Is anyone else as excited as we are for the new movie based on the classic story, A Wrinkle in Time by Madeleine L’Engle? This movie won’t be released in theaters until March 9th but we’re going to make good use of that time by checking out the classic book (Juvenile Fiction J LENGLE), the graphic novel (J Graphic LARSON), and maybe even the movie from 2004 (JDVD DIS).
Today I recommend: A Whisper of Horses by Zillah Bethell.
In a post-apocalyptic Great Britain, after her mother’s death Serendipity, about twelve, leaves Lahn Dan and teams up with an orphan, Tab, hoping to find horses surviving somewhere.
Although the start is rather slow, it is easy to become attached to determined Serendipity and her scrappy friend Tab as they journey to try and find horses. I recommend this book to anyone who enjoys dystopian books. This is a nice option for the younger crowd who are not ready for YA dystopian novels such as The Hunger Games but who still enjoy the danger and adventure of those books. You can find this book in the Juvenile Fiction section at J BETHELL.
Today we recommend: Aliens on Vacation by Clete Barrett Smith.
Unhappy at being sent to stay with his grandmother at the inn she operates, The Intergalactic Bed & Breakfast, Scrub discovers that each room is actually a portal to space and the inn’s visitors are aliens who are vacationing on Earth.
At first middle-schooler Scrub is irritated that he has been sent to the gloomy state of Washington from his home in Florida to stay with his grandmother for the summer but he quickly figures out that everything is not as it seems at the quirky inn. Scrub is eventually enlisted to create disguises so the alien vacationers can pretend to be human and the real fun begins. This book is full of shenanigans and all sorts of tricky situations for Scrubb and the visiting aliens. If you’re looking for a humorous science fiction story this is the book for you! You can find it in the Juvenile Fiction section at J SMITH.
If you love Science Fiction, there are more science fiction books available at the library and you can look at our science fiction bibliography at http://www.bartlettlibrary.org/greatreadskids/ScienceFiction.shtml
I recommend reading “Wild Robot” by Peter Brown. Roz is a robot and finds that she is stranded on an island. She needs to take the next best step to survive and slowly makes friends with the animals that live there. Find out what happens when nature and technology meet!
Sophronia Temminnick is 14 and supposed to be concerning herself with becoming a lady, Sophronia however, would much rather concern herself with matters such as spying on house guests using her house’s dumbwaiter (it doesn’t end well). Sophronia’s mother decides the only thing to do with her is send her off to finishing school, Mademoiselle Geraldine’s Finishing Academy for Young Ladies of Quality. However, before she (and fellow new student Dimity) arrive at Mademoiselle Geraldine’s their carriage is attacked by flyaway men (like highway men, but they, you know, fly).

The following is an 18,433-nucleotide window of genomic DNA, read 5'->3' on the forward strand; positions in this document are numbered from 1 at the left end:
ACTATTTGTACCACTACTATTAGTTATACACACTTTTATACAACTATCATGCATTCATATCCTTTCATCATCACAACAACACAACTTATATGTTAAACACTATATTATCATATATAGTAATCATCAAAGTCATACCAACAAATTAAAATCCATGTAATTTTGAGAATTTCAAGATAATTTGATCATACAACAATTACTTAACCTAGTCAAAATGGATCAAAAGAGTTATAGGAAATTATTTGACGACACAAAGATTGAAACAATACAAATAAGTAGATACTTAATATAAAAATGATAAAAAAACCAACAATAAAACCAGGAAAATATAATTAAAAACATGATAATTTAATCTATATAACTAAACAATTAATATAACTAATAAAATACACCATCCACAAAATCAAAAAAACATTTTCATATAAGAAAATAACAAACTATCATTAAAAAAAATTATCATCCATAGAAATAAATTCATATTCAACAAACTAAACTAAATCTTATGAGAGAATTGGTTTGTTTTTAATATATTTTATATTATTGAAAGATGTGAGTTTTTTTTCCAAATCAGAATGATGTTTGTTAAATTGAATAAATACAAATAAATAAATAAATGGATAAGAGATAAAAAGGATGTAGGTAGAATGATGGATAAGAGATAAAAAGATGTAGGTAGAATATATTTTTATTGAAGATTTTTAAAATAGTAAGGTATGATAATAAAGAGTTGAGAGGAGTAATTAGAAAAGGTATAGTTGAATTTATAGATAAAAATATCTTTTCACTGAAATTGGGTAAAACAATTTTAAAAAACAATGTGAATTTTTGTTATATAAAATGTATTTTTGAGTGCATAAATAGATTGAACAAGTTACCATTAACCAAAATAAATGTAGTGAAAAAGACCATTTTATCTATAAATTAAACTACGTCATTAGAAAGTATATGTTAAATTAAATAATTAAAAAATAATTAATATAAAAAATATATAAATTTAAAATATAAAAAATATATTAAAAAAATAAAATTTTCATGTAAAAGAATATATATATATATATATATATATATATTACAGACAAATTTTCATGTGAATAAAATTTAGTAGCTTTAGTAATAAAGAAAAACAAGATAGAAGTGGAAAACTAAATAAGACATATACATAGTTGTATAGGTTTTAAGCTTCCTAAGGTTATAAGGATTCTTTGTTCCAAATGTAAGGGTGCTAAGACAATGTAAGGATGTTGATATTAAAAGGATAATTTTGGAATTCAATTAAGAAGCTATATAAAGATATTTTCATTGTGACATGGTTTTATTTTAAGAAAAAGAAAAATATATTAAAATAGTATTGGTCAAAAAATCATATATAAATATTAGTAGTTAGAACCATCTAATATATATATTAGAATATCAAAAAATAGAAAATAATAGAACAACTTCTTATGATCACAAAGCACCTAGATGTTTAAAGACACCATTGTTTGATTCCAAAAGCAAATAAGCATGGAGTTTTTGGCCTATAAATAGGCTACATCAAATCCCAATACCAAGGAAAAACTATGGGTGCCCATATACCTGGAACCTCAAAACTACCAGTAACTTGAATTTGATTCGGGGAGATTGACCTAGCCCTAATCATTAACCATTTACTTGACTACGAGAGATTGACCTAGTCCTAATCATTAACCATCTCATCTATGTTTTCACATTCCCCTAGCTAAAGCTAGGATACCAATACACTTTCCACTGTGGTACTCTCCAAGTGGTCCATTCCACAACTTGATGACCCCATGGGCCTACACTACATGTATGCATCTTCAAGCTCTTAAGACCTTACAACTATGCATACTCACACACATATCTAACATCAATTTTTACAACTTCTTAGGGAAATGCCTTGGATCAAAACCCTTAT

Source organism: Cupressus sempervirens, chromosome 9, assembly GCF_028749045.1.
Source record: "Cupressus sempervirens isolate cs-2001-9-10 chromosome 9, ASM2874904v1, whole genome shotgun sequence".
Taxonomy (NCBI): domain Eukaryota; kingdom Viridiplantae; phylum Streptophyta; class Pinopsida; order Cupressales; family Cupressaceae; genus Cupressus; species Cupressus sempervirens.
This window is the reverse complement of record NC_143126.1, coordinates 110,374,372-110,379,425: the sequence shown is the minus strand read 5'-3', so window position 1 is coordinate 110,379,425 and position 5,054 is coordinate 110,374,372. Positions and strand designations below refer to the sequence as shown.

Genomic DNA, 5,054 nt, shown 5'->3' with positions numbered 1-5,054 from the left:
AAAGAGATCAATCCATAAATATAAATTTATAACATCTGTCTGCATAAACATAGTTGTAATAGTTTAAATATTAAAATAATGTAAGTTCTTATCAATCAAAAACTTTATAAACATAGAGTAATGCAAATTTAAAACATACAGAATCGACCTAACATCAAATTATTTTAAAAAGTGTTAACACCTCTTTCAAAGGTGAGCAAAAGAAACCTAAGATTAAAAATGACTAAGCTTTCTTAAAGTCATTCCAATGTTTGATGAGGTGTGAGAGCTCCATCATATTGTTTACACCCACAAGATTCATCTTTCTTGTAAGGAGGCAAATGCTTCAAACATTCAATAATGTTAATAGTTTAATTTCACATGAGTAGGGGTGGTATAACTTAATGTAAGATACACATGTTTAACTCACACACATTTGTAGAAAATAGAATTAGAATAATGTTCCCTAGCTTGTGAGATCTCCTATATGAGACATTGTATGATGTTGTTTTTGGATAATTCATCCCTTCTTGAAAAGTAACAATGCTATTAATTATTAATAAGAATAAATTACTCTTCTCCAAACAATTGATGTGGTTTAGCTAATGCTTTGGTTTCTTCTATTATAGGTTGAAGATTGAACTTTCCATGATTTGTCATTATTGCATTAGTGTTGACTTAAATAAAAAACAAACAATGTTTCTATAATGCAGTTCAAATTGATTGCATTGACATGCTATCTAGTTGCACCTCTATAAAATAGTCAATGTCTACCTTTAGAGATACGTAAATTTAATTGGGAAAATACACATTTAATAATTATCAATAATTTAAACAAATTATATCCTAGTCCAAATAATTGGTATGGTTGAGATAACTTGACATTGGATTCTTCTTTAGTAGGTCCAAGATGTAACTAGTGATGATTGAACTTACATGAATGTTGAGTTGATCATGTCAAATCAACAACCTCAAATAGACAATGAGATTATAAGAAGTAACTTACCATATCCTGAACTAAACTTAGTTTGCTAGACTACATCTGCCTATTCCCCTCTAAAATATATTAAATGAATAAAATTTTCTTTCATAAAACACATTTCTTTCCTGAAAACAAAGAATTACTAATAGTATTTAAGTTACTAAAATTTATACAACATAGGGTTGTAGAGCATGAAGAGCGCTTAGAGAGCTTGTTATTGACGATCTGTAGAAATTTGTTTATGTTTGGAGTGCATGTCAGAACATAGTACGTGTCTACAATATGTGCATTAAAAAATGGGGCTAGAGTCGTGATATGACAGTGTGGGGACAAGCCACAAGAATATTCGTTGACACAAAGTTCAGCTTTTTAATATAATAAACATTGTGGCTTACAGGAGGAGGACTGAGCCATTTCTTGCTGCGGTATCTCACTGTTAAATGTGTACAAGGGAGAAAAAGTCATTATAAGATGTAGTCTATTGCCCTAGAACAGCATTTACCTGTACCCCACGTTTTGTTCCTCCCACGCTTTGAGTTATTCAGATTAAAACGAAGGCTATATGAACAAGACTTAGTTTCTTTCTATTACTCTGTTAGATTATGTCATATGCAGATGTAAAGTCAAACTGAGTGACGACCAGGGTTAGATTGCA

Upon arrival at her new (floating) finishing school Sophronia begins to realize she’ll be learning much more than just how to become a lady (although that is still part of the process). The school’s teachers include a vampire and a werewolf (who makes sure to keep his top hat on, no matter his form) and Sophronia quickly earns herself a nemesis in a far more accomplished student, Monique de Pelouse. In between learning how to curtsy properly, how to most effectively blush and flutter her eyelashes, and making sure to always have a handkerchief on her person (“not only a communication device, but it an also be dropped as a distraction, scented with various perfumes and noxious gases for discombobulation, used to wipe the forehead of a gentleman, or even bandage a wound, and of course, you may dab at the eyes or nose if it is still clean” (p124)), Sophronia is trying to figure out what Monique is up to and keep her mechanical dog Bumbersnoot fed a steady diet of coal.
Etiquette & Espionage is a fun steampunk story that isn’t too heavy handed with the steampunk. Sophronia gets stuff done and without much waffling on weather she should or not, such as scale balconies on the airship to get coal for her mechanimal, she just does it (which is quite refreshing). It’s not your typical beach read, but this book could definitely serve as an entertaining summer read.